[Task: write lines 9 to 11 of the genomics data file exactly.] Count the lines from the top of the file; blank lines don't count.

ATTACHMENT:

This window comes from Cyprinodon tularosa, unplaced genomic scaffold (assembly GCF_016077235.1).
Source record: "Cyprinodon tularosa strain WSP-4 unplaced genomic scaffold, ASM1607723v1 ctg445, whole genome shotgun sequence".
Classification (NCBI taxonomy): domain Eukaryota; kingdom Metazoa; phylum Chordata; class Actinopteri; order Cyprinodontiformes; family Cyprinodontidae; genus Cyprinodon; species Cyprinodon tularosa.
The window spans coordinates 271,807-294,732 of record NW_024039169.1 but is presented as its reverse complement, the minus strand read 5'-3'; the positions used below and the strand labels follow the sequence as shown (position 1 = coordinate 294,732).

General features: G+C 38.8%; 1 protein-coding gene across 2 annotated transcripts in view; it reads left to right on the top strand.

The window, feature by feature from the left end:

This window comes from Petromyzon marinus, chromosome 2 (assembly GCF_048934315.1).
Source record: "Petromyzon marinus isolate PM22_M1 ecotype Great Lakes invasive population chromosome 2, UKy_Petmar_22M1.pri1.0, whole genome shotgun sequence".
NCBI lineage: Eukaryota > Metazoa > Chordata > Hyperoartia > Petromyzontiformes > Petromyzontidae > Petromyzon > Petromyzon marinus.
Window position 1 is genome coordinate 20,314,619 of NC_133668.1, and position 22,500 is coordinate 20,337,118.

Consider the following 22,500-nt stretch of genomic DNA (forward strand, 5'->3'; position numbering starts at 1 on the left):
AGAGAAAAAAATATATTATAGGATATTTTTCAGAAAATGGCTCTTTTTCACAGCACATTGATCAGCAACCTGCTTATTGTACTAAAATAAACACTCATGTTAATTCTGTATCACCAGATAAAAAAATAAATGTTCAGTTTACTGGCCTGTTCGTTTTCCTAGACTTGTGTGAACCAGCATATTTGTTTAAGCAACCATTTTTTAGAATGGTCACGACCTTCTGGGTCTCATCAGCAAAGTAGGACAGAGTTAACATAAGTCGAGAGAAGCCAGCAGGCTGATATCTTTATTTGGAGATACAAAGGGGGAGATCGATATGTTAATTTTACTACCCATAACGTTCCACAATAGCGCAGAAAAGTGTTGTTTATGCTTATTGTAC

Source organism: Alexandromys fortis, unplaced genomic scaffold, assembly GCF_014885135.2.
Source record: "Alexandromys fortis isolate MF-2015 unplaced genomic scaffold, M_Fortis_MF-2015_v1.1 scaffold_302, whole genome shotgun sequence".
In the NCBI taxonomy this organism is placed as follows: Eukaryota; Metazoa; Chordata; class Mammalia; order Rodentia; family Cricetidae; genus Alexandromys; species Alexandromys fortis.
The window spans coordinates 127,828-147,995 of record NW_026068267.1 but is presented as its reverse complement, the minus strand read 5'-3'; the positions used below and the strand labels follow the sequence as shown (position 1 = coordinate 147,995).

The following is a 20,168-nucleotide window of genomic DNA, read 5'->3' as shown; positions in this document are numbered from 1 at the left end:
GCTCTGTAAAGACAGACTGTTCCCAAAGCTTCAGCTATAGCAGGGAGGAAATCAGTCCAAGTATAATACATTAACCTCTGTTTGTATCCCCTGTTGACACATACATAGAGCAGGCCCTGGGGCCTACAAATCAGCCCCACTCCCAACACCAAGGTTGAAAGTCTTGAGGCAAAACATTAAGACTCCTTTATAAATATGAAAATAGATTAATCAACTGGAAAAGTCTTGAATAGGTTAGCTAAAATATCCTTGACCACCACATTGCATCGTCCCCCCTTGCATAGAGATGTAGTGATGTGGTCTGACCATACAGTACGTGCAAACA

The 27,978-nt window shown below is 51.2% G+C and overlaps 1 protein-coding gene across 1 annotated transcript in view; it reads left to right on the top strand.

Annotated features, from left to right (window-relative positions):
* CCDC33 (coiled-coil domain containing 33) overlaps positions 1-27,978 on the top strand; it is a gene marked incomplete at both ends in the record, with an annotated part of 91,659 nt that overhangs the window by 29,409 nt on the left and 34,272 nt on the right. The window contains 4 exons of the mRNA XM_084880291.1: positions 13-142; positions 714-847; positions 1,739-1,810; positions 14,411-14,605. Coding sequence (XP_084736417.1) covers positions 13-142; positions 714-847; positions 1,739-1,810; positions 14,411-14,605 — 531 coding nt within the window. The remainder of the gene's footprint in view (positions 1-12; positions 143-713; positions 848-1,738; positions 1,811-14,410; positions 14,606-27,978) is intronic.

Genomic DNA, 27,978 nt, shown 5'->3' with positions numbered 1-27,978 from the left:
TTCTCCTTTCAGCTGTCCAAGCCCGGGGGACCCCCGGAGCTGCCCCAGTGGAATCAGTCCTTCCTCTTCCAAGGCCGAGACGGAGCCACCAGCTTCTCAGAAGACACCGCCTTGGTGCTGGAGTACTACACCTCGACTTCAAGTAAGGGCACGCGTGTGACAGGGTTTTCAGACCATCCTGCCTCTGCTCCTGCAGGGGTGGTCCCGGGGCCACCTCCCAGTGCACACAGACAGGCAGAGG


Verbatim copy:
NCBI lineage: Eukaryota > Metazoa > Chordata > Hyperoartia > Petromyzontiformes > Petromyzontidae > Petromyzon > Petromyzon marinus.
Window position 1 is genome coordinate 20,314,619 of NC_133668.1, and position 22,500 is coordinate 20,337,118.

Consider the following 22,500-nt stretch of genomic DNA (forward strand, 5'->3'; position numbering starts at 1 on the left):